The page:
The logical fallacy.
It rears its ugly head in any number of ways. Take, for example, the premise underlying the "logical" (yet arbitrary) concept of asymmetry and muscle imbalance. In our world today, there are countless examples of normal anatomic variability being "treated" as a problem when in fact they are, as I mentioned, normal for that individual.
Forget about what you think you witness in the clinic for a moment. Forget about what you were taught about asymmetry and imbalance. Let's step back and take a look.
Statistically speaking, asymmetry is the norm. Yet we continue to hammer away at how subtle anatomical variability - which has, perhaps, been there for life - is the root of all evil. We review MRI and x-rays after the onset of symptoms, yet we don't have a reasonable reference point pre-onset for comparison. Change? We would never know. There is a rapidly expanding scope of literature that reminds us that normal, asymptomatic people have anatomical issues like partial thickness rotator cuff tears, hip labrum tears, knee medial meniscal tears, and herniated lumbar intervertebral discs - and still have full pain-free function. Oh, and they don't necessarily serve as predictors of a future full of pain and suffering.
Yet how many of these have ended up in surgery? Or endless chiropractic treatments? Or interminable PT sessions that focus on the minutiae of the moment?
We assess asymmetry with tools that have poor reliability. Nobody can agree with what they see, but so what? Carry on and treat the anatomical variability nonetheless. And don't even mention that the human body, asymmetrical or otherwise, does wonders in adapting to the imposed demands of life on the planet without pain or loss of function.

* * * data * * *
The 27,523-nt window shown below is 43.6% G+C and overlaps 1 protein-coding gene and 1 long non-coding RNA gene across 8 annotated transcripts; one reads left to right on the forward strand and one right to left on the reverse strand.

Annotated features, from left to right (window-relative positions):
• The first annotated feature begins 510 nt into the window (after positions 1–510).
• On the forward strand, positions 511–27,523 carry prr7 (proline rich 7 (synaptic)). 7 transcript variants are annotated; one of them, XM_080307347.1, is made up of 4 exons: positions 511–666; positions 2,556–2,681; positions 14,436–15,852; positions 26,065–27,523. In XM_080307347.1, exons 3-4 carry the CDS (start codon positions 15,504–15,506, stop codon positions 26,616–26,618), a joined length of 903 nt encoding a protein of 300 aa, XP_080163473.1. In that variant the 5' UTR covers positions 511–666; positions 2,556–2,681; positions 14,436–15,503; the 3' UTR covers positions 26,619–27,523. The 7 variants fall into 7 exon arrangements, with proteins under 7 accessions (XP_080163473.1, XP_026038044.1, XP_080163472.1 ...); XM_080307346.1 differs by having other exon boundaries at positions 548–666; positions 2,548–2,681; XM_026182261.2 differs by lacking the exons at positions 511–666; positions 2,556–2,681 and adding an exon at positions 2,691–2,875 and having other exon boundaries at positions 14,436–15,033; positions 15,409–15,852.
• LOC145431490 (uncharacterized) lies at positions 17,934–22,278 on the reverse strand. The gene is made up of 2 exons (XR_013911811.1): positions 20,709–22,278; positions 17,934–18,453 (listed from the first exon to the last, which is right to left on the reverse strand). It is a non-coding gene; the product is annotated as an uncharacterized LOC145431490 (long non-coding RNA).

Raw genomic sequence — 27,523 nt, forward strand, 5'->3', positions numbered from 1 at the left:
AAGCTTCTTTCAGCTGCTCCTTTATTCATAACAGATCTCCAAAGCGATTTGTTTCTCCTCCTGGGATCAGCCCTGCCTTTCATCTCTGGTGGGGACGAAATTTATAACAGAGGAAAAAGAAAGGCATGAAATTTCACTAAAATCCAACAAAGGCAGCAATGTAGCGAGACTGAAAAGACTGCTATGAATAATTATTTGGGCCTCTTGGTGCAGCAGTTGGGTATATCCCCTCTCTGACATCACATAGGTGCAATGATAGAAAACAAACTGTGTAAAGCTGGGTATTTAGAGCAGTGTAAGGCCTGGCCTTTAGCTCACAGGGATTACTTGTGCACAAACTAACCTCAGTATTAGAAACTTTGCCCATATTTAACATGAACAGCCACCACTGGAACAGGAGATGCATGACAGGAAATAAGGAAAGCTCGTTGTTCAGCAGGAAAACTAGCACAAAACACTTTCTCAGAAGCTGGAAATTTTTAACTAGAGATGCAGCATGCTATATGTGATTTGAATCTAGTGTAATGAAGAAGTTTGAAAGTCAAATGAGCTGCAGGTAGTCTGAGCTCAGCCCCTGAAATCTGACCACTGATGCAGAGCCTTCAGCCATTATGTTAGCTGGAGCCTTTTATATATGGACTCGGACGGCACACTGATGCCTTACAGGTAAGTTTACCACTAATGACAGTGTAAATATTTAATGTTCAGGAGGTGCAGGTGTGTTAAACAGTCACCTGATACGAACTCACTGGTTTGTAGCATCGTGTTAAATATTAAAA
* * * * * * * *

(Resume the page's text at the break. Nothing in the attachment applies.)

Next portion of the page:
Logical fallacy is a bigger problem than anything else in health care. It should constitute it's own syndrome, but for the clinician in question. It ends up in confirmation bias that oftentimes reflects the profit and loss statement of the practitioner more so than good clinical reasoning.
The worst part of all of this is that we actually have some valuable yet highly under-utilized tools for assessment. A consistent understanding of the responses to mechanical loading (be they symptomatic, mechanical, or functional) and concordant signs and symptoms pave the way to the development of an appropriate intervention strategy to increase the body's loading capacity.
In the meantime, we stabilize hyper-mobility and mobilize hypo-mobility, regardless of whether either is normal for the individual or not. Worse yet, neither may have any functional relevance to the problem at hand.
The problem isn't in our capacity for clinical reasoning and sound thinking. The problem is that we choose to deny ourselves the opportunity to do so, maintaining contradictions of thought in order to maintain our beliefs. Unfortunately, the patient - and health care as a whole - suffers in the process.
Photo credits: arenamontanus